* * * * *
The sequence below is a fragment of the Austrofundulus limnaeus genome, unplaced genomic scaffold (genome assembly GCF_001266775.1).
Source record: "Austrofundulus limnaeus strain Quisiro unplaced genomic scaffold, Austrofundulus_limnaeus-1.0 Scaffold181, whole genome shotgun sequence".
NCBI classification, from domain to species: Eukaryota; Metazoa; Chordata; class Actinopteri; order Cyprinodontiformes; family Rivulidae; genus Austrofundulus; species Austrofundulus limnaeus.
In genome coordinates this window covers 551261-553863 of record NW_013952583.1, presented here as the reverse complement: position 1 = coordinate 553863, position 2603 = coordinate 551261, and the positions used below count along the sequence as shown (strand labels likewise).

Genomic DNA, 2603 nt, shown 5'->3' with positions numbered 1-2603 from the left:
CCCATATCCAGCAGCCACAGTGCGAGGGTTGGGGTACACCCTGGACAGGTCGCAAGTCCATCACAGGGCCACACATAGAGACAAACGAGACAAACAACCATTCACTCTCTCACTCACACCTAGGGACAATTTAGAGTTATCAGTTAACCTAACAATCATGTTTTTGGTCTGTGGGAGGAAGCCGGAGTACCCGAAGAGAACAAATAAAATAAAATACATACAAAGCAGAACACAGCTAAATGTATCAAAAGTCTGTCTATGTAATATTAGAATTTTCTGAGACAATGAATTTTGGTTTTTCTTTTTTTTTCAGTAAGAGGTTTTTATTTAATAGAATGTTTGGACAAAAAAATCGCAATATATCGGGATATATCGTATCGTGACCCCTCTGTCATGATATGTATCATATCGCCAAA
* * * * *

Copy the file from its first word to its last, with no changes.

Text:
The sequence below is a fragment of the Austrofundulus limnaeus genome, unplaced genomic scaffold (genome assembly GCF_001266775.1).
Source record: "Austrofundulus limnaeus strain Quisiro unplaced genomic scaffold, Austrofundulus_limnaeus-1.0 Scaffold181, whole genome shotgun sequence".
NCBI classification, from domain to species: Eukaryota; Metazoa; Chordata; class Actinopteri; order Cyprinodontiformes; family Rivulidae; genus Austrofundulus; species Austrofundulus limnaeus.
In genome coordinates this window covers 551261-553863 of record NW_013952583.1, presented here as the reverse complement: position 1 = coordinate 553863, position 2603 = coordinate 551261, and the positions used below count along the sequence as shown (strand labels likewise).

Genomic DNA, 2603 nt, shown 5'->3' with positions numbered 1-2603 from the left:
CCCATATCCAGCAGCCACAGTGCGAGGGTTGGGGTACACCCTGGACAGGTCGCAAGTCCATCACAGGGCCACACATAGAGACAAACGAGACAAACAACCATTCACTCTCTCACTCACACCTAGGGACAATTTAGAGTTATCAGTTAACCTAACAATCATGTTTTTGGTCTGTGGGAGGAAGCCGGAGTACCCGAAGAGAACAAATAAAATAAAATACATACAAAGCAGAACACAGCTAAATGTATCAAAAGTCTGTCTATGTAATATTAGAATTTTCTGAGACAATGAATTTTGGTTTTTCTTTTTTTTTCAGTAAGAGGTTTTTATTTAATAGAATGTTTGGACAAAAAAATCGCAATATATCGGGATATATCGTATCGTGACCCCTCTGTCATGATATGTATCATATCGCCAAA